Meditation

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I recently went to a guided meditation (usually 200+ people typically attend, so it’s a big gathering) and it was such a cool experience.  Afterwards, I felt cleansed.  How is that possible?  Well, this article explains it.  There’s a lot of hype about meditation and for good reason.  It activates your parasympathetic nervous system and slows down your brain waves.  Ever feel like you’re going mad because you can’t shut your mind off?  Welcome to my world.  I am a (chronic) thinker, and have a difficult time shutting my mind off at the end of the work day.

Both yoga and meditation have a relaxing effect on the body because they allow us to just “be.”  What does it mean to just “be?”  It starts with being content with where you are at in your life, at this very moment.  It is about acceptance.  You are where you are supposed to be, and with the person and/or people you are supposed to be (if you’re alone, that’s perfectly fine too).  Nothing happens by mistake. Resisting the present moment creates stress and anxiety.

Meditation is not a religion and there is no right or wrong way to do it.  You can meditate while awake (in the car, sitting in traffic) by just relaxing, breathing and focusing on something happy and positive.  Repeat a mantra in your mind (I am healthy and happy, I am at peace, etc.).  Send warm thoughts to someone you love.  You can meditate lying down, walking in the park, sitting on the floor or taking a break during the day at work.  For some people, meditation is a way to feel connected to their higher power, creator or God.  For others, it’s a way to clear the mind and refocus.  Many medical doctors and psychiatrists even recommend it for people with anxiety and/or chronic pain. There is scientific proof that meditation has a beneficial effect on the mind and the body.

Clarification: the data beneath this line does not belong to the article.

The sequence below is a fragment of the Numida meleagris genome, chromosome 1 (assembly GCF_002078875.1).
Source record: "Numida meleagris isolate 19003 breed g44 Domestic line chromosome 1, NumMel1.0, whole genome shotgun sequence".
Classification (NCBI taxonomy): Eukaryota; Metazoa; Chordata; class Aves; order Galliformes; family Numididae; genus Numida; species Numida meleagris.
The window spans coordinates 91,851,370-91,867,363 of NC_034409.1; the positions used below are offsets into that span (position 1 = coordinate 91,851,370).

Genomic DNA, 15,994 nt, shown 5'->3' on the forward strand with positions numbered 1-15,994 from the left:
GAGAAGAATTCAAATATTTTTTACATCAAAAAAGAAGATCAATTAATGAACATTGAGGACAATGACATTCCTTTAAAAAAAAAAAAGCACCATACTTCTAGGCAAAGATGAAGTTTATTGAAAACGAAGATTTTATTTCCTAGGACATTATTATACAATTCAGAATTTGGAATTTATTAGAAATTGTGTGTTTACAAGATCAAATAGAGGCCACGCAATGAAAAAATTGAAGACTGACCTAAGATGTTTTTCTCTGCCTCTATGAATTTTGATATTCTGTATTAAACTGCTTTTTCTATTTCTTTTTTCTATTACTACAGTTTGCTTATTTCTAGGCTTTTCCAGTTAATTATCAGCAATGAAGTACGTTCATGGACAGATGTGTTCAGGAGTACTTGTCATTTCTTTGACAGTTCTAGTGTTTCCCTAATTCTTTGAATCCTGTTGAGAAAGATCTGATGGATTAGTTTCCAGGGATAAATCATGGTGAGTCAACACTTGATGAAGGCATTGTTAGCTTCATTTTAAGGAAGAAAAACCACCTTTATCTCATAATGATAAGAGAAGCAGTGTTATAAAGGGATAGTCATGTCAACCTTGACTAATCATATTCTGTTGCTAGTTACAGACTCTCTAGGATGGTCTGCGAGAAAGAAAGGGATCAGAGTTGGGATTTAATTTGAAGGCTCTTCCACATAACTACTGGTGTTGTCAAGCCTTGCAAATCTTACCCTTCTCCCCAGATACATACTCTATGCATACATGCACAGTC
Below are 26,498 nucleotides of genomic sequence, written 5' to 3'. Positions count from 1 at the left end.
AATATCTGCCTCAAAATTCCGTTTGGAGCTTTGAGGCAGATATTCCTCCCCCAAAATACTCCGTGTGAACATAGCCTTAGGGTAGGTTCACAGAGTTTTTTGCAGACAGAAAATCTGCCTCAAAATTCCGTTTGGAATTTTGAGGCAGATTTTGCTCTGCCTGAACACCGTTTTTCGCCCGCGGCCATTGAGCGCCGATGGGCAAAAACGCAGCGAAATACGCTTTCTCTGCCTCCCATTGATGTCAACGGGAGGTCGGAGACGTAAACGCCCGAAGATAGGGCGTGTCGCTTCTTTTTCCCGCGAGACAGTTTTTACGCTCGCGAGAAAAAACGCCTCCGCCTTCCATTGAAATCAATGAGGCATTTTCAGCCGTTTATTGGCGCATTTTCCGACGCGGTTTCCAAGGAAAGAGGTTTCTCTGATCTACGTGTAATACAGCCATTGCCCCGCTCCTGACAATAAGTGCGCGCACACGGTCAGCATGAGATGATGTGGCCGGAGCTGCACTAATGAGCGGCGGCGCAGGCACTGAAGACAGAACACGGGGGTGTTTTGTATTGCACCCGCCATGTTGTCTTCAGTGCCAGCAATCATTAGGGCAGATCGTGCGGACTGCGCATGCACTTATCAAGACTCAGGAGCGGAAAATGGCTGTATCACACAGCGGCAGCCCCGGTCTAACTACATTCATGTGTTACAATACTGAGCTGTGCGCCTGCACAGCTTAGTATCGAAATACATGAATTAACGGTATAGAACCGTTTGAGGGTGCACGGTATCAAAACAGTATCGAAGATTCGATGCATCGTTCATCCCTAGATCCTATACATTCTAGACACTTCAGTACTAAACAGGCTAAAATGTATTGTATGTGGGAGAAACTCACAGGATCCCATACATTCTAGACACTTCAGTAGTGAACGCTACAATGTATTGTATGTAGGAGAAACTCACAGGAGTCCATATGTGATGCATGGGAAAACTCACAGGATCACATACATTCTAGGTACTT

I’ve never been one to meditate every single day like I should, but I notice when I do it I feel more contentment and peace.  This is another reason why I love yoga so much; most vinyasa flow sessions that I do involve some form of meditation before and/or after the yoga practice.  So, I’m able to strengthen my body and relax my mind at the same time.  If you are not within driving or walking distance to a meditation group, you can try sitting in silence for a few minutes and repeating a mantra (I am love, I am happy, etc.) to keep your mind from wandering.  When it wanders, that’s okay.  Just repeat the mantra and bring your mind back to stillness.  Keep doing this while you breathe deep and slowly.  Give it time, your mind will eventually calm down a little.  If you can sit through it even a few minutes more, you will notice at the end of your “session” how much calmer you feel. It works!  If you can’t stand the silence, you can listen to a guided meditation (there are free ones available online) to help you relax even further.  Give it a try and keep an open mind. 🙂

Be Well,

Nicole

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